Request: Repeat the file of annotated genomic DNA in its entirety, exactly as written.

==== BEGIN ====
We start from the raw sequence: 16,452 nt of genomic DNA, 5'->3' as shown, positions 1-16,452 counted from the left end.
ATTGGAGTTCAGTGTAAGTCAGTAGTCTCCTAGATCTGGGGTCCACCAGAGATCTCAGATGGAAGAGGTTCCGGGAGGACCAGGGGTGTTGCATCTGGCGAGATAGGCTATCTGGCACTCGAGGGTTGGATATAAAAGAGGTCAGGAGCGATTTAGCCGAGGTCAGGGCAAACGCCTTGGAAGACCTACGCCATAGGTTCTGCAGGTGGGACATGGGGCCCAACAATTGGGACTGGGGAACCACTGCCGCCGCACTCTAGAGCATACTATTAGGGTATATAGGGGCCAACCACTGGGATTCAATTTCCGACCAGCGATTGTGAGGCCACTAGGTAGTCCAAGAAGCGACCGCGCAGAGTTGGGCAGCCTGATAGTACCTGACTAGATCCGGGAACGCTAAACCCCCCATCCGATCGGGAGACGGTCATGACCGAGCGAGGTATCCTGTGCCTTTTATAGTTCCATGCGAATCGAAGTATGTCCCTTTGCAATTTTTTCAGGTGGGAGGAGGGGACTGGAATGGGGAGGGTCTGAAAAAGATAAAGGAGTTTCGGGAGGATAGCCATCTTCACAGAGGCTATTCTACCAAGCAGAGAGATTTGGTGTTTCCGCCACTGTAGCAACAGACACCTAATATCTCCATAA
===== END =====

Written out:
We start from the raw sequence: 16,452 nt of genomic DNA, 5'->3' as shown, positions 1-16,452 counted from the left end.
ATTGGAGTTCAGTGTAAGTCAGTAGTCTCCTAGATCTGGGGTCCACCAGAGATCTCAGATGGAAGAGGTTCCGGGAGGACCAGGGGTGTTGCATCTGGCGAGATAGGCTATCTGGCACTCGAGGGTTGGATATAAAAGAGGTCAGGAGCGATTTAGCCGAGGTCAGGGCAAACGCCTTGGAAGACCTACGCCATAGGTTCTGCAGGTGGGACATGGGGCCCAACAATTGGGACTGGGGAACCACTGCCGCCGCACTCTAGAGCATACTATTAGGGTATATAGGGGCCAACCACTGGGATTCAATTTCCGACCAGCGATTGTGAGGCCACTAGGTAGTCCAAGAAGCGACCGCGCAGAGTTGGGCAGCCTGATAGTACCTGACTAGATCCGGGAACGCTAAACCCCCCATCCGATCGGGAGACGGTCATGACCGAGCGAGGTATCCTGTGCCTTTTATAGTTCCATGCGAATCGAAGTATGTCCCTTTGCAATTTTTTCAGGTGGGAGGAGGGGACTGGAATGGGGAGGGTCTGAAAAAGATAAAGGAGTTTCGGGAGGATAGCCATCTTCACAGAGGCTATTCTACCAAGCAGAGAGATTTGGTGTTTCCGCCACTGTAGCAACAGACACCTAATATCTCCATAA